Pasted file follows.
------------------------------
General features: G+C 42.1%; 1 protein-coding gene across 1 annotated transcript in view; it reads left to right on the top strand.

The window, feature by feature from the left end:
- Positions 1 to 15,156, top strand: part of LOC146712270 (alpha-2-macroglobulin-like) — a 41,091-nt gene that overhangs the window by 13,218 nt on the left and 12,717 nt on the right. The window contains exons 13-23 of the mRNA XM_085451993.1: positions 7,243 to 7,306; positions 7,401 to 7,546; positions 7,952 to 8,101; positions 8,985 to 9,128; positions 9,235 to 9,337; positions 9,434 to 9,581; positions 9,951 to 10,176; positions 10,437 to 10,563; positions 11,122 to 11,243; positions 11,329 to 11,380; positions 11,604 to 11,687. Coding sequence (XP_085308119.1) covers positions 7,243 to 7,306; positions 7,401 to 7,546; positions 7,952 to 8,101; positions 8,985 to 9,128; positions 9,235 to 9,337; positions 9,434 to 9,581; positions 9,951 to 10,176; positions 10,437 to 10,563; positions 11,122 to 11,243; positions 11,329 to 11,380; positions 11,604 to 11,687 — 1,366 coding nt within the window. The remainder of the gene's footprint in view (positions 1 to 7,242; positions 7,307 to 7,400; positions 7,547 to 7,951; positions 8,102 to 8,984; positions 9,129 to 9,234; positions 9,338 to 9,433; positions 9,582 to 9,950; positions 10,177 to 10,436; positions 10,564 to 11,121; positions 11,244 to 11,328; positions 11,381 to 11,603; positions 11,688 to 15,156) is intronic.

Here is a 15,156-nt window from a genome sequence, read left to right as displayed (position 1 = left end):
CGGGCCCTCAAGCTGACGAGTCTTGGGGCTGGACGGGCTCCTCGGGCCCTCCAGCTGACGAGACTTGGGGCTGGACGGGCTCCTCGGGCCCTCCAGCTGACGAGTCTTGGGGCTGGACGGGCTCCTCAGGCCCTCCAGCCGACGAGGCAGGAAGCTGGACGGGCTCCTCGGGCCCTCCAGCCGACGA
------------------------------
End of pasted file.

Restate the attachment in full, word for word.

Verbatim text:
General features: G+C 42.1%; 1 protein-coding gene across 1 annotated transcript in view; it reads left to right on the top strand.

The window, feature by feature from the left end:
- Positions 1 to 15,156, top strand: part of LOC146712270 (alpha-2-macroglobulin-like) — a 41,091-nt gene that overhangs the window by 13,218 nt on the left and 12,717 nt on the right. The window contains exons 13-23 of the mRNA XM_085451993.1: positions 7,243 to 7,306; positions 7,401 to 7,546; positions 7,952 to 8,101; positions 8,985 to 9,128; positions 9,235 to 9,337; positions 9,434 to 9,581; positions 9,951 to 10,176; positions 10,437 to 10,563; positions 11,122 to 11,243; positions 11,329 to 11,380; positions 11,604 to 11,687. Coding sequence (XP_085308119.1) covers positions 7,243 to 7,306; positions 7,401 to 7,546; positions 7,952 to 8,101; positions 8,985 to 9,128; positions 9,235 to 9,337; positions 9,434 to 9,581; positions 9,951 to 10,176; positions 10,437 to 10,563; positions 11,122 to 11,243; positions 11,329 to 11,380; positions 11,604 to 11,687 — 1,366 coding nt within the window. The remainder of the gene's footprint in view (positions 1 to 7,242; positions 7,307 to 7,400; positions 7,547 to 7,951; positions 8,102 to 8,984; positions 9,129 to 9,234; positions 9,338 to 9,433; positions 9,582 to 9,950; positions 10,177 to 10,436; positions 10,564 to 11,121; positions 11,244 to 11,328; positions 11,381 to 11,603; positions 11,688 to 15,156) is intronic.

Here is a 15,156-nt window from a genome sequence, read left to right as displayed (position 1 = left end):
CGGGCCCTCAAGCTGACGAGTCTTGGGGCTGGACGGGCTCCTCGGGCCCTCCAGCTGACGAGACTTGGGGCTGGACGGGCTCCTCGGGCCCTCCAGCTGACGAGTCTTGGGGCTGGACGGGCTCCTCAGGCCCTCCAGCCGACGAGGCAGGAAGCTGGACGGGCTCCTCGGGCCCTCCAGCCGACGA